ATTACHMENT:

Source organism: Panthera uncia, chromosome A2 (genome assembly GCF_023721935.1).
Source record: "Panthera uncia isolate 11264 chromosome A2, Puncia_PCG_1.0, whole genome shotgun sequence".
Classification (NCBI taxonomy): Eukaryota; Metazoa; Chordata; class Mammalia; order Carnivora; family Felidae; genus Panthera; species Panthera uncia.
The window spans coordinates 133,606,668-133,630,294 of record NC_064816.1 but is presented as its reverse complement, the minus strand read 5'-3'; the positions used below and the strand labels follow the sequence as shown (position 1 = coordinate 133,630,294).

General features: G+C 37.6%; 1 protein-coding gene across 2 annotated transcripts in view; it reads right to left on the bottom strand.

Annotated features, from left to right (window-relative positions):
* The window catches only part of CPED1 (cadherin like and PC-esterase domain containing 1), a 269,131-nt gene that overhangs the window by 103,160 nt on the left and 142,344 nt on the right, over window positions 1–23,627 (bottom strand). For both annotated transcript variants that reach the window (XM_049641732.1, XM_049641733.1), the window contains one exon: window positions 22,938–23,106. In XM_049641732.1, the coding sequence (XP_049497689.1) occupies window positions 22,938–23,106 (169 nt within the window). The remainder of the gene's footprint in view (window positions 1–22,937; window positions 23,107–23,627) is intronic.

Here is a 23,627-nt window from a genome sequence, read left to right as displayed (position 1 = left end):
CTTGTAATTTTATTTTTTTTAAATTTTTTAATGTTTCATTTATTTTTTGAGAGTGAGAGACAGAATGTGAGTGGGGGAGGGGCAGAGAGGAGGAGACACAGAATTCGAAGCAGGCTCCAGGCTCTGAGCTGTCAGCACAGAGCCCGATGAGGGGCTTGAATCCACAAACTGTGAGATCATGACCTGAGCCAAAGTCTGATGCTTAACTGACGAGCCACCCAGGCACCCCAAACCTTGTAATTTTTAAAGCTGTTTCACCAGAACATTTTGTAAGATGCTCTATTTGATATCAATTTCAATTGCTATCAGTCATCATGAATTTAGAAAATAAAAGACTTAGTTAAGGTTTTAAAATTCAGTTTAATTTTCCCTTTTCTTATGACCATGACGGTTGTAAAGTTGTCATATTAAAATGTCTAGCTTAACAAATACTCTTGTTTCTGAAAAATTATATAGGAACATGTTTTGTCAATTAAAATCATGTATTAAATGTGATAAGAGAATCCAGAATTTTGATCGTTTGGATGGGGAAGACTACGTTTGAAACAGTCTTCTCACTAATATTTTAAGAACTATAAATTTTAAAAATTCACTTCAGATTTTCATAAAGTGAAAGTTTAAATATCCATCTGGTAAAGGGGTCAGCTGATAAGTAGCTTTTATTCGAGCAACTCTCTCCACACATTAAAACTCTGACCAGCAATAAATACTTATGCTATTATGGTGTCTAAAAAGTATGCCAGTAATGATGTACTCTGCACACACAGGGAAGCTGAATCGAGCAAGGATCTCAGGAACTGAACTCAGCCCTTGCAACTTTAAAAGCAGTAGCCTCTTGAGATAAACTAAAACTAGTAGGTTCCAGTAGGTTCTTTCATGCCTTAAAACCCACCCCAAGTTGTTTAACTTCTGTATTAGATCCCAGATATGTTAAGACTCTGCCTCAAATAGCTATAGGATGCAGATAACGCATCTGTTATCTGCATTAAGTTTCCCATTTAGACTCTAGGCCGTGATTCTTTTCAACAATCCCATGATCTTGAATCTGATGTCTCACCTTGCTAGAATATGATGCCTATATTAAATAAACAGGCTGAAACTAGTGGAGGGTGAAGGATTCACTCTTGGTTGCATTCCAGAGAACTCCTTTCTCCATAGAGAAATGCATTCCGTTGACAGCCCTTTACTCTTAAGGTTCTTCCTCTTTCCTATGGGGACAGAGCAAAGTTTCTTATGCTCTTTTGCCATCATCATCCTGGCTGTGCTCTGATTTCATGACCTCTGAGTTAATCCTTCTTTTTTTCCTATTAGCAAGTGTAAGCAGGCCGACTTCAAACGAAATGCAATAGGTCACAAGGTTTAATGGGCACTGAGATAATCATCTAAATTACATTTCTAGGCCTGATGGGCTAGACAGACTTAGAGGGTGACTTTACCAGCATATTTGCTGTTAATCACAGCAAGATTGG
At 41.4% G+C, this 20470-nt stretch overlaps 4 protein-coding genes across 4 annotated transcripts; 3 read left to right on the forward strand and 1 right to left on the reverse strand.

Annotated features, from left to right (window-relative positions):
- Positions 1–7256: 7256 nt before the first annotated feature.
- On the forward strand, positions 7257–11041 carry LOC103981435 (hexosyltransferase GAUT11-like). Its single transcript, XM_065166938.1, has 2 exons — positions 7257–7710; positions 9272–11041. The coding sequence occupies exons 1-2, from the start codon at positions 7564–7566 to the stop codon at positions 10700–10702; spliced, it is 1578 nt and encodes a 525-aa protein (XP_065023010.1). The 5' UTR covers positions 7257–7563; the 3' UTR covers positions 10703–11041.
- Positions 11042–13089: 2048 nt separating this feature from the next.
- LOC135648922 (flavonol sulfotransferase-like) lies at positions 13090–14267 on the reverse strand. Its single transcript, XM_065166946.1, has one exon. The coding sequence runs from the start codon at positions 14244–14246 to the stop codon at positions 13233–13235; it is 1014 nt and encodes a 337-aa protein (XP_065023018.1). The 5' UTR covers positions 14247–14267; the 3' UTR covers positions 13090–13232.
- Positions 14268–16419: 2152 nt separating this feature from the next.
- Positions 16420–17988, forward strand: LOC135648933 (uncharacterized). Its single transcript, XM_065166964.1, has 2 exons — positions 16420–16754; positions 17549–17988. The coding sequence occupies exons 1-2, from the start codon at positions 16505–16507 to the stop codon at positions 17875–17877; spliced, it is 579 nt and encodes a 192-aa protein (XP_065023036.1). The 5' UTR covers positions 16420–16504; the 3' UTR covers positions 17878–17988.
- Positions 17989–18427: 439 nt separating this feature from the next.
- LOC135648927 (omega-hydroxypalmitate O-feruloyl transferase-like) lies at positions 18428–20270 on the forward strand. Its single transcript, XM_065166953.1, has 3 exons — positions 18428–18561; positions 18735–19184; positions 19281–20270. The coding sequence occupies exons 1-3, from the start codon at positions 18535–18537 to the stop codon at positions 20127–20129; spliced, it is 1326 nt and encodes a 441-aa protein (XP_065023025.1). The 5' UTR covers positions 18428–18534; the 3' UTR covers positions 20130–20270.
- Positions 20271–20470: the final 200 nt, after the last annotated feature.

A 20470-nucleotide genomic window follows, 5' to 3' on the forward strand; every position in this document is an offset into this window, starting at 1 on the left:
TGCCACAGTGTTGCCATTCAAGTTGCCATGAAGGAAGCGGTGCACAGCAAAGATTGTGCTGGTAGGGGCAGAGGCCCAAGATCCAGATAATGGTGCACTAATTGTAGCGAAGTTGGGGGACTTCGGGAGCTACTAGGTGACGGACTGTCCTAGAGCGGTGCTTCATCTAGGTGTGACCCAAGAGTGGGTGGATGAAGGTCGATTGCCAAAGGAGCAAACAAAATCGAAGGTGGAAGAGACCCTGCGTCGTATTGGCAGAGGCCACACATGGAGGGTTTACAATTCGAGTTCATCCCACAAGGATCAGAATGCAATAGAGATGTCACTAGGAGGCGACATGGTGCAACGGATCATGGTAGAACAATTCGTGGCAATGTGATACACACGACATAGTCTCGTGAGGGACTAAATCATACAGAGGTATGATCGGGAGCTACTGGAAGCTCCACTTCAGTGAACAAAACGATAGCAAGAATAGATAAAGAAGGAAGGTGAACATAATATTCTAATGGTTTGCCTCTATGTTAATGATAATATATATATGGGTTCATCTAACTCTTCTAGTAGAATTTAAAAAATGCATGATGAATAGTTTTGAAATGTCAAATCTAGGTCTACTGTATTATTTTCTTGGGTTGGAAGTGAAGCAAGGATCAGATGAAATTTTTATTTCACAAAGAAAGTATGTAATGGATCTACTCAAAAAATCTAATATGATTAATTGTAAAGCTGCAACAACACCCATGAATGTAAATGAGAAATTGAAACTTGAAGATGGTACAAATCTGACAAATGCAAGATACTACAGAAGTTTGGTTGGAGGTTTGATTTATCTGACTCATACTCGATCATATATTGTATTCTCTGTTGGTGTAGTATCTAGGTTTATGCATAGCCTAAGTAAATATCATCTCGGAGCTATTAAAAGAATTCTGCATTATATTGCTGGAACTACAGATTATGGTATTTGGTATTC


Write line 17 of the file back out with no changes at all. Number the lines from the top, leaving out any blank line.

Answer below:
- Positions 16420–17988, forward strand: LOC135648933 (uncharacterized). Its single transcript, XM_065166964.1, has 2 exons — positions 16420–16754; positions 17549–17988. The coding sequence occupies exons 1-2, from the start codon at positions 16505–16507 to the stop codon at positions 17875–17877; spliced, it is 579 nt and encodes a 192-aa protein (XP_065023036.1). The 5' UTR covers positions 16420–16504; the 3' UTR covers positions 17878–17988.